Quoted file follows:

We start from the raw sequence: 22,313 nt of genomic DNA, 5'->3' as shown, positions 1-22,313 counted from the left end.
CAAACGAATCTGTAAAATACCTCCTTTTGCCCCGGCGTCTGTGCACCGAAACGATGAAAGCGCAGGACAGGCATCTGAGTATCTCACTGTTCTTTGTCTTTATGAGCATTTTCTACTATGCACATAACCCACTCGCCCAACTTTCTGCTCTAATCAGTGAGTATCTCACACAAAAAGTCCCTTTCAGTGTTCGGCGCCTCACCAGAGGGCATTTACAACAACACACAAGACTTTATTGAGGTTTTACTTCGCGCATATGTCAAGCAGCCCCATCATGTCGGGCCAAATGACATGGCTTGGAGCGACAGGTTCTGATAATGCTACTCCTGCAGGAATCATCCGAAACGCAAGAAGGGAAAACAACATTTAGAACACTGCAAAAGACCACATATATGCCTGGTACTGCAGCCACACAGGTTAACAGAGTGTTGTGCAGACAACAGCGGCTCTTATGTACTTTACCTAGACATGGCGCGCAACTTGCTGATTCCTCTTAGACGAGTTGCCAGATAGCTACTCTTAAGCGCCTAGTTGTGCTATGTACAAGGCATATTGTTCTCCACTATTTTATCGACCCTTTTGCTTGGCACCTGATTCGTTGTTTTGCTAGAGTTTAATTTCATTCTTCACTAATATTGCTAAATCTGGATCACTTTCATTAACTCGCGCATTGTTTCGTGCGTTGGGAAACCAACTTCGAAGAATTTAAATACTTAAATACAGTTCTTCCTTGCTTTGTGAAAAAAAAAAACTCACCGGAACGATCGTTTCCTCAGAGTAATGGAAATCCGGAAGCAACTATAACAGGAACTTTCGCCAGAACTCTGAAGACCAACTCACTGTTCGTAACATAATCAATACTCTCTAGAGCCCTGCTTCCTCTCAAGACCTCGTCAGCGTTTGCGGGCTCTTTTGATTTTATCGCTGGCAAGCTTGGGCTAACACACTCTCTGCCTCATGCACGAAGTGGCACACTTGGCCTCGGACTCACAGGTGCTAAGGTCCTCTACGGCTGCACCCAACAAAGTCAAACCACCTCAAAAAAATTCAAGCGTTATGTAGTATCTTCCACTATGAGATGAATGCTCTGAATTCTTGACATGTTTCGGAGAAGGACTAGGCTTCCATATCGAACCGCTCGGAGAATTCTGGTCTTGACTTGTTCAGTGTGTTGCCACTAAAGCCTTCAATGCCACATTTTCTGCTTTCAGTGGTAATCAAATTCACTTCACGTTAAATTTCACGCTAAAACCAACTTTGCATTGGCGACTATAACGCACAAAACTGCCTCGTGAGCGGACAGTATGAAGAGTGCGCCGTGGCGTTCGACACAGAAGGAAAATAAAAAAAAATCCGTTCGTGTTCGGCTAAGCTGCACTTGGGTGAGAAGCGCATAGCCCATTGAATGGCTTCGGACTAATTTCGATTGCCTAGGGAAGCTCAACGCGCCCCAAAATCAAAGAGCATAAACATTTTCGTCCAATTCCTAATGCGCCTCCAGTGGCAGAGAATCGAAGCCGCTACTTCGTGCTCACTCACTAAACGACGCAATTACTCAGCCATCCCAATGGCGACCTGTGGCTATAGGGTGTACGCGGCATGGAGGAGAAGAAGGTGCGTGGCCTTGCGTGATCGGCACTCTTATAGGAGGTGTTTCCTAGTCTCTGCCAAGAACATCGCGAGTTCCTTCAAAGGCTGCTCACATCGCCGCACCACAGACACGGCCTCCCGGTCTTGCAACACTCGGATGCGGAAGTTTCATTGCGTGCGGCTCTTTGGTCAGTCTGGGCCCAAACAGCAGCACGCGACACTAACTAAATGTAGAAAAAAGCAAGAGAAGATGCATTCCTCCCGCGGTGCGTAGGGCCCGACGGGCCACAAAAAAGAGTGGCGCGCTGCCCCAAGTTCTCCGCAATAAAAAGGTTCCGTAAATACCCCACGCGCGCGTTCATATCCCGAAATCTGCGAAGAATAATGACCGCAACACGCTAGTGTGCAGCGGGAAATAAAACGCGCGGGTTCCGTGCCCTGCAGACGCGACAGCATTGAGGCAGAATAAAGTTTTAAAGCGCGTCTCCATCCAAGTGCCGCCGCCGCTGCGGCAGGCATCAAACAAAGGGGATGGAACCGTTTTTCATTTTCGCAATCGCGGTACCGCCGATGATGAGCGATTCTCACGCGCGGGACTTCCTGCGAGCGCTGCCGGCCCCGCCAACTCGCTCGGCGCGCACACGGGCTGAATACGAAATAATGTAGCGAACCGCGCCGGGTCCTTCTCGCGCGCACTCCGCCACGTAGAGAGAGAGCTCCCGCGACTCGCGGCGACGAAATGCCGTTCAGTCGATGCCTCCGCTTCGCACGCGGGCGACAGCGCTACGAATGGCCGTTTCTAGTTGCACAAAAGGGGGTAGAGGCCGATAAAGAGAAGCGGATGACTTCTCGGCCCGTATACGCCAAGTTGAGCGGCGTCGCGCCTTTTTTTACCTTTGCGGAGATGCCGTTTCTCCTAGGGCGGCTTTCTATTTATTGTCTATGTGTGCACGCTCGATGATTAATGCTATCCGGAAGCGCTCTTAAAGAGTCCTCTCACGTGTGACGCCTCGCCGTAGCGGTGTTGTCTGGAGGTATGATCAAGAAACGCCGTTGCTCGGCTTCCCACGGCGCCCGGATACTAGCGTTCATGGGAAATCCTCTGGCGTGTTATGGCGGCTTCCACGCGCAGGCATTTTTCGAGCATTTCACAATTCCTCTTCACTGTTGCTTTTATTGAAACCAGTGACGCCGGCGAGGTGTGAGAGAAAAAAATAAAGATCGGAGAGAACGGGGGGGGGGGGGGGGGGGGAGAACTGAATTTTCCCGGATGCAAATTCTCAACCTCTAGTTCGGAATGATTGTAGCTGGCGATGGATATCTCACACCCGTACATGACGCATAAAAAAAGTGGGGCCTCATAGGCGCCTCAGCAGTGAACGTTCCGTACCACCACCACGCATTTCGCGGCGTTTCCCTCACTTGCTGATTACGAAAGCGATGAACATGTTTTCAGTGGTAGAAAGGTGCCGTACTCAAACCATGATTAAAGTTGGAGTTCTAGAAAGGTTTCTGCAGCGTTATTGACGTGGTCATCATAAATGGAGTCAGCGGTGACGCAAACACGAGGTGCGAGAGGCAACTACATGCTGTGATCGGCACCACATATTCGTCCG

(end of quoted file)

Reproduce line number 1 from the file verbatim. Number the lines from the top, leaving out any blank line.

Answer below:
We start from the raw sequence: 22,313 nt of genomic DNA, 5'->3' as shown, positions 1-22,313 counted from the left end.